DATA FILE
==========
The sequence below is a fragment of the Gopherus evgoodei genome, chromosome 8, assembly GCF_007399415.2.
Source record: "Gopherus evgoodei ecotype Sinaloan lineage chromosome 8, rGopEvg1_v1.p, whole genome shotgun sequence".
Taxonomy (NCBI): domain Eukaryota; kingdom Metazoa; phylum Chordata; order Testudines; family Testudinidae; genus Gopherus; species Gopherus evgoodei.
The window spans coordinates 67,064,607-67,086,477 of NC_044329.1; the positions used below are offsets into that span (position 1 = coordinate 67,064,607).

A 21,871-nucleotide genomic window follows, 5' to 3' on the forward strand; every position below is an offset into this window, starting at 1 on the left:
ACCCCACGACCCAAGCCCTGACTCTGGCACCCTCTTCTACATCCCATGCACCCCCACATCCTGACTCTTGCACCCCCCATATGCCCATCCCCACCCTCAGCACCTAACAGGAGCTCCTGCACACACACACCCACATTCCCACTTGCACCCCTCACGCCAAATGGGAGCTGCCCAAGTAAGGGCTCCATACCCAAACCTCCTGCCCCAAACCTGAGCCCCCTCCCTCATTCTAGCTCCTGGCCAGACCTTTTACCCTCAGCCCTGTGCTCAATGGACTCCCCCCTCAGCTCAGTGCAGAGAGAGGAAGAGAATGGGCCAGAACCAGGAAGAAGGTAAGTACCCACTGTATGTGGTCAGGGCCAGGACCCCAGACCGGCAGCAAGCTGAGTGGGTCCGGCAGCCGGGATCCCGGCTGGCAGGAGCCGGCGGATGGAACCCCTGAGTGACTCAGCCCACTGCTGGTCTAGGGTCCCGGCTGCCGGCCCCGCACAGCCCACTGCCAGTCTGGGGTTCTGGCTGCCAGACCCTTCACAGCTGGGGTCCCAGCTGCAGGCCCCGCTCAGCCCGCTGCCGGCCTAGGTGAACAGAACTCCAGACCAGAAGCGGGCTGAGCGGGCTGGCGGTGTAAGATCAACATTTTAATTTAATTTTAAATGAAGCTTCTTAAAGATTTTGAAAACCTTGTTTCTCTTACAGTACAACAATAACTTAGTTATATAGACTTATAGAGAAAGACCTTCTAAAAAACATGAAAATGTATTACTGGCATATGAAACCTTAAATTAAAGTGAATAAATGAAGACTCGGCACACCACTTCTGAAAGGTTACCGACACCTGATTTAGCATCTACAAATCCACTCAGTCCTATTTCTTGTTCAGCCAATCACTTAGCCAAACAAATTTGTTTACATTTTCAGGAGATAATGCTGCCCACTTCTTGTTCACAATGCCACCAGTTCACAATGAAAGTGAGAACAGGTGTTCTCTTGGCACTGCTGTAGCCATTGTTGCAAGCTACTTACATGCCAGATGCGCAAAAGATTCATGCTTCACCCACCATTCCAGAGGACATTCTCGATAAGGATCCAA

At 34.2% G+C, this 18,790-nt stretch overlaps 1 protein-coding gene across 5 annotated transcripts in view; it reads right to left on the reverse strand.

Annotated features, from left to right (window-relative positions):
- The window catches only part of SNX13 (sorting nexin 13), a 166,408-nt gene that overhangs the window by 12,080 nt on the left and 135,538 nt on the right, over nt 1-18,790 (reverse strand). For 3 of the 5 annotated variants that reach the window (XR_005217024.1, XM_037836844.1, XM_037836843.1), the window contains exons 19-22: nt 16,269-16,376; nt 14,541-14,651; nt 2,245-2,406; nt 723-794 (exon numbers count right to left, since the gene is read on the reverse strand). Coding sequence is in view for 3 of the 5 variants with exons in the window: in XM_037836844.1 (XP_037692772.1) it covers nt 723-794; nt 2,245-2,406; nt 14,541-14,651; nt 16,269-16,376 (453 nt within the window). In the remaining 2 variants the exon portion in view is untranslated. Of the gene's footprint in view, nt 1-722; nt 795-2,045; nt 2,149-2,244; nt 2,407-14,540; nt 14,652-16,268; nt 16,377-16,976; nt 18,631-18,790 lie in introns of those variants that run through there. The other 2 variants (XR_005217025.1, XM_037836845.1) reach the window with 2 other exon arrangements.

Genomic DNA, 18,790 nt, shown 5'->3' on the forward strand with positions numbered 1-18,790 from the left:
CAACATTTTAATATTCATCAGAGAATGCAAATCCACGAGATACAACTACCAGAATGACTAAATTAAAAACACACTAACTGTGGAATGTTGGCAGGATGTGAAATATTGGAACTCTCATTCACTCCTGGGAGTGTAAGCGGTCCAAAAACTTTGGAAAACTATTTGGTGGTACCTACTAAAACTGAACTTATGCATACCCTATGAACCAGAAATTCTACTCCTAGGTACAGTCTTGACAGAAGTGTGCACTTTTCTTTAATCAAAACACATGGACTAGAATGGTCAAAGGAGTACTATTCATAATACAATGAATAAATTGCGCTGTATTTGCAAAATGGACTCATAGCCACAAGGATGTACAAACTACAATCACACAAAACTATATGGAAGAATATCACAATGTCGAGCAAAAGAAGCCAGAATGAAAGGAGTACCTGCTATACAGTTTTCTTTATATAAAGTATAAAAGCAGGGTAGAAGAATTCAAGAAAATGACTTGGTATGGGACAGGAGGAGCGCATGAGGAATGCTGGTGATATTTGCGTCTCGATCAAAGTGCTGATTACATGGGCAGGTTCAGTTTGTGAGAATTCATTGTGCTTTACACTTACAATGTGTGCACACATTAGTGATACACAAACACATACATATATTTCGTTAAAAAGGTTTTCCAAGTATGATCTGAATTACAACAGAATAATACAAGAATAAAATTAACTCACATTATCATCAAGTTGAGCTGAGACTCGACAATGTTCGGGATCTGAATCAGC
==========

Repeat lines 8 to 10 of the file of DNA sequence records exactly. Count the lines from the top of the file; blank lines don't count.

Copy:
Annotated features, from left to right (window-relative positions):
- The window catches only part of SNX13 (sorting nexin 13), a 166,408-nt gene that overhangs the window by 12,080 nt on the left and 135,538 nt on the right, over nt 1-18,790 (reverse strand). For 3 of the 5 annotated variants that reach the window (XR_005217024.1, XM_037836844.1, XM_037836843.1), the window contains exons 19-22: nt 16,269-16,376; nt 14,541-14,651; nt 2,245-2,406; nt 723-794 (exon numbers count right to left, since the gene is read on the reverse strand). Coding sequence is in view for 3 of the 5 variants with exons in the window: in XM_037836844.1 (XP_037692772.1) it covers nt 723-794; nt 2,245-2,406; nt 14,541-14,651; nt 16,269-16,376 (453 nt within the window). In the remaining 2 variants the exon portion in view is untranslated. Of the gene's footprint in view, nt 1-722; nt 795-2,045; nt 2,149-2,244; nt 2,407-14,540; nt 14,652-16,268; nt 16,377-16,976; nt 18,631-18,790 lie in introns of those variants that run through there. The other 2 variants (XR_005217025.1, XM_037836845.1) reach the window with 2 other exon arrangements.

Genomic DNA, 18,790 nt, shown 5'->3' on the forward strand with positions numbered 1-18,790 from the left: